Going Beyond Customer-Centric Marketing

The debate about how much the customer controls their relationship with a brand relationship. Every company, large and small, agrees, willingly or not, that the customer owns and defines that relationship.

Where the disagreement continues, from a brand’s perspective, is what to do about it. The belief is that if marketers understand what the customer does, where they go, and what content they seek, then the brand can influence the customer’s purchase decision. To that end countless amounts of budget, time, and resources have been invested in personas, programmatic advertising, digital customer experience, journey mapping, etc. all in the attempt to spot key customer actions. With insights in hand, marketers and Sales believe they can interact with customers at those pivotal moments and shape preference or intent.

By all accounts that isn’t working really well for marketers. Emails and phone calls are routinely ignored. Inbound marketing is more effective at driving demand. Customers have vocally expressed that they build preference in ways different from what brands believe. The rise of influencers is one example.

Social media is a key channel for customers in their decision-making. The ease with which buyers can reach peers for opinions and advice has forever changed the influencer landscape. More credibility and weight is given to peers, peer-to-peer groups, and digital sites like G2 Crowd than brands. Increasingly it is not the company that controls and communicates their brand message but customers and the influencers they turn to.

Marketing is at a crossroad. On one side is the customer; on the other is the brand, the marketer in the middle.

How are leading CMOs addressing this?

We asked B2B and B2B2C Chief Marketing Officers (CMOs) from a wide range of Fortune 10 to early stage start-ups companies in a study sponsored by Marketo. Pace-setting CMOs have openly surrendered to the fact that the buyer is in full control of vendor relationships, not just of the purchase cycle. The result is the rise of customer co-created marketing.

The CMOs we spoke to outlined four actions they’re taking to co-create marketing with their customers:

  • Routinely invite in high value target market buyers to collaborate and validate market strategy.
  • Engage high value customers in defining distinctive and valued lifecycle experiences.
  • Test marketing campaigns and messaging with high value customers.
  • Routinely share company results, good and bad, with customer collaborators.

Customers are not just dictating how vendor digital properties should function but also their expectations of content, products, marketing programs, sales methodology and customer-facing processes. We can see the seeds of this trend in the rise of storytelling and how customers engage, or not, with brands.  Brands that listen and open their four walls to customers have higher loyalty, retention and repeat purchase rates. This trend has far reaching implications beyond just marketers. Companies cannot just surrender but must capitalize on the customers’ desires if they expect to survive.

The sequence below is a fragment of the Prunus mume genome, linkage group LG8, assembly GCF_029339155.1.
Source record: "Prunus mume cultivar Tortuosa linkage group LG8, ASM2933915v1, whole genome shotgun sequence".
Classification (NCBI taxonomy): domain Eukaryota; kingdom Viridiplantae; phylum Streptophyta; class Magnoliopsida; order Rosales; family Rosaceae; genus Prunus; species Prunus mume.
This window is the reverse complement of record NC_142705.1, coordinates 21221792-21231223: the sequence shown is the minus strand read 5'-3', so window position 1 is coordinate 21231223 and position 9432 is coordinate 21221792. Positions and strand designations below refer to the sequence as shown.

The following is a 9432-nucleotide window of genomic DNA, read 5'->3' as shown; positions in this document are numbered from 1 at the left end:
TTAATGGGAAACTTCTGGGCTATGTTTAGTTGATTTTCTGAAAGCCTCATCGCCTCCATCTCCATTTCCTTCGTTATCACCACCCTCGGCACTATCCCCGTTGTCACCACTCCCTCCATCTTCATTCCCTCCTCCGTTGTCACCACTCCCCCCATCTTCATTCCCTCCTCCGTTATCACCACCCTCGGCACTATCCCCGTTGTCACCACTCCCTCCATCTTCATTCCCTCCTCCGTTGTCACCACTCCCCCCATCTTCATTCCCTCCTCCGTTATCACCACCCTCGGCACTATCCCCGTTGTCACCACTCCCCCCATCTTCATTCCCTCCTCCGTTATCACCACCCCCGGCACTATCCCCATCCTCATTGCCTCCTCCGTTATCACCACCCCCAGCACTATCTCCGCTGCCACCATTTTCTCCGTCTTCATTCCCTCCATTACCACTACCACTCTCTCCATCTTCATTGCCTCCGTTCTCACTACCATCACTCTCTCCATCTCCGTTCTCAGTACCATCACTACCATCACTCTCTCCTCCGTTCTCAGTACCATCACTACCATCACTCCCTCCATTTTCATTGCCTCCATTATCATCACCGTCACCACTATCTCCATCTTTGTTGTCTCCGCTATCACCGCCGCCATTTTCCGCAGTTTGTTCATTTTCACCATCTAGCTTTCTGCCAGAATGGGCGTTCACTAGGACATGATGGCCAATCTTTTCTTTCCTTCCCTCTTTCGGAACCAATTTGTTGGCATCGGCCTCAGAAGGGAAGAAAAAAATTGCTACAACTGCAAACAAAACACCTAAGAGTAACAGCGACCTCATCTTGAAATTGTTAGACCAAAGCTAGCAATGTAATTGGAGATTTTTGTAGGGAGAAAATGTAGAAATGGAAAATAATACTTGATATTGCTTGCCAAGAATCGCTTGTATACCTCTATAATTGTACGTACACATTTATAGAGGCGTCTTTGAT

Pace setting CMOs are embracing this trend by aligning their marketing models to customers’ lifecycle expectations.   Customer behavior, emotions, actions, input and feedback are used to define marketing mixes without regard for traditional organizational ‘sacred cows’.  The extent of the customer’s impact on marketing strategy is substantial – as well as the rewards – when companies leverage their customers’ voice in a range of activities from defining go-to-market strategy, messaging, in- and out-bound marketing, segmentation and personalization to how digital properties functions, what strategic partnerships to forge, and what constitutes a whole product solution.  The motto is if customers value it, keep it, otherwise drop it.

Surrendering to customers and adopting a co-creation approach to marketing that intimately involves the customer is a triple-win path forward.   It is a cost effective and efficient approach to understanding how, when and with what to build enduring customers relationships.  Supported by deep data analysis, modeling, and hyper-personalization brands are able to build credibility and trust by treating each customer as an individual, on their terms, at scale.

The future of marketing is exciting as well as challenging. CMOs are faced with the duality of managing breakneck pace of change within their markets and marketing practices while educating their management on the revenue impact of customer alignment and the real value marketing brings to the table. Customer co-created marketing is a clear path for brands to meet buyers on their terms by aligning strategy, programs, processes, and people outward and around what customers’ value in achieving their target outcome.

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